No-Touch Aorta Off-Pump Coronary Artery Bypass Using Bilateral Internal Mammary Arteries
In a number of patients with ischemic heart disease, coronary artery bypass grafting (CABG) is the method of choice. Some studies and meta-analyses have shown benefits of bimammary coronary artery bypass grafting (BIMA), including better long-term survival, lower hospital mortality, cerebrovascular accidents, and need for revascularization. When both ITAs are used, the skeletonized technique appears to reduce the incidence of sternal wound infection after CABG in comparison to the pedicled technique. There is no difference between the use of BIMA in situ or a composite graft, both in the early and in the long-term period.
The no-touch saphenous vein graft (SVG) for CABG maintains a patency and, after 16 years, is comparable to the left internal thoracic artery, according to a randomized trial. When anastomosing the SVG with IMA, it is positive and the patency is expected. The benefits of the no-touch technique, including reducing hospital mortality, MACCE, and stroke have been proven in many studies and meta-analyses. The use of epiaortic scanning, intraoperative transit-time flow measurement, and high frequency ultrasound assessment should be routine in coronary surgery. Some authors in different years have proposed methods for using single-graft SVG and BIMA off pump, including the no-touch vein method.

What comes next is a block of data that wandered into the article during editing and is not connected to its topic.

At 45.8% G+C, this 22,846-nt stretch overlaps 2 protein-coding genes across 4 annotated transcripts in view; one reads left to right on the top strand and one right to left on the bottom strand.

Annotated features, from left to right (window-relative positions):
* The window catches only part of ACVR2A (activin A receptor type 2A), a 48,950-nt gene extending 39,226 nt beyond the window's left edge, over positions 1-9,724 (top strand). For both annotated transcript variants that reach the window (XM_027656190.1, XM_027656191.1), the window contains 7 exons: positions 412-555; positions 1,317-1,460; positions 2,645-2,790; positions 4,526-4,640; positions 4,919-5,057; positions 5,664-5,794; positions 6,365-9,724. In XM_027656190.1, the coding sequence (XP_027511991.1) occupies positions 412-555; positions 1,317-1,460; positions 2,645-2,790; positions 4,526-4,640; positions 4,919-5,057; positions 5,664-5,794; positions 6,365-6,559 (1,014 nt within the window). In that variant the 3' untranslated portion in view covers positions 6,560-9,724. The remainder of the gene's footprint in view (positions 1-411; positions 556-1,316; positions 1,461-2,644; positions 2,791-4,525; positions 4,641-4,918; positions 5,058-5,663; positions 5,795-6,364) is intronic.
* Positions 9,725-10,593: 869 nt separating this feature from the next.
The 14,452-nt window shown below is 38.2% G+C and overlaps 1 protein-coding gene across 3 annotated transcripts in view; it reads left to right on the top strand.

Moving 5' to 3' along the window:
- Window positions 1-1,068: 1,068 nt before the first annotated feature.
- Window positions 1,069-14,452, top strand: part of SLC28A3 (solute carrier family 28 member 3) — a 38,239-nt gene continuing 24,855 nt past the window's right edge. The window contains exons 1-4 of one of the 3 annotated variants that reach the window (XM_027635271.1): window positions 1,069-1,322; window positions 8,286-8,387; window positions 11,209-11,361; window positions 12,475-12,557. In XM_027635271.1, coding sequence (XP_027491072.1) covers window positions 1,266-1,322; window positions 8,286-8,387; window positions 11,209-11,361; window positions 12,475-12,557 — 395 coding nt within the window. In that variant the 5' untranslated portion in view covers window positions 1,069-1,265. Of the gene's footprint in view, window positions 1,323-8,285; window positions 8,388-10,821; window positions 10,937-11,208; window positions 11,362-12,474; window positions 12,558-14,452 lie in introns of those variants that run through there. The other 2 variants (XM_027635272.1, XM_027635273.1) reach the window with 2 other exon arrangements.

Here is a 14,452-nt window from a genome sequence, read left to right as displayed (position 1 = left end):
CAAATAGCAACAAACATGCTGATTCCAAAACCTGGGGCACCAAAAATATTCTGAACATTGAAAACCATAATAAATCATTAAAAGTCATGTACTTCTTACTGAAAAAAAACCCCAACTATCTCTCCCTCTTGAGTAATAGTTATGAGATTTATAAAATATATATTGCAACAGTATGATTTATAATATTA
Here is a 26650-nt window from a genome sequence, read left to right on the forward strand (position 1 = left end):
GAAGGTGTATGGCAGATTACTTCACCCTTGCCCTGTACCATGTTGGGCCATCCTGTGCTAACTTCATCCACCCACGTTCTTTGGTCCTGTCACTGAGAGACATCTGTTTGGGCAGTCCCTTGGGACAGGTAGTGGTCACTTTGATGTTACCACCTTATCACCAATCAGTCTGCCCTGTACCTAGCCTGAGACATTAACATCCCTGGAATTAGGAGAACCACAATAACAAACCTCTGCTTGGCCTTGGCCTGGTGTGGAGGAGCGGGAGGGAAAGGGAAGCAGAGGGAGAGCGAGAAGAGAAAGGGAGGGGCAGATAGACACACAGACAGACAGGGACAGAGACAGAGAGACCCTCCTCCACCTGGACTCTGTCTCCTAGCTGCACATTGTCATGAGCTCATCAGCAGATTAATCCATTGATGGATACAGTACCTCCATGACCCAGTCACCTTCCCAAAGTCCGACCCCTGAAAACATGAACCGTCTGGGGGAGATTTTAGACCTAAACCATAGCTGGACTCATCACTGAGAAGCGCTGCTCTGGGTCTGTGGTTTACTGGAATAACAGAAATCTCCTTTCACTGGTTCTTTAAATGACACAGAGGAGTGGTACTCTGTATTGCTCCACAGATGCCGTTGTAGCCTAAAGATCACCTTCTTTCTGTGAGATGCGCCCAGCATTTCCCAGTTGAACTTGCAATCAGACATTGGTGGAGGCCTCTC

The authors of this video combined recent positive trends in coronary artery bypass grafting, including the use of skeletonized BIMA, no-touch saphenous vein, epiaortic scanning, intraoperative transit time flow measurement, and high-frequency ultrasound assessment to demonstrate their technique.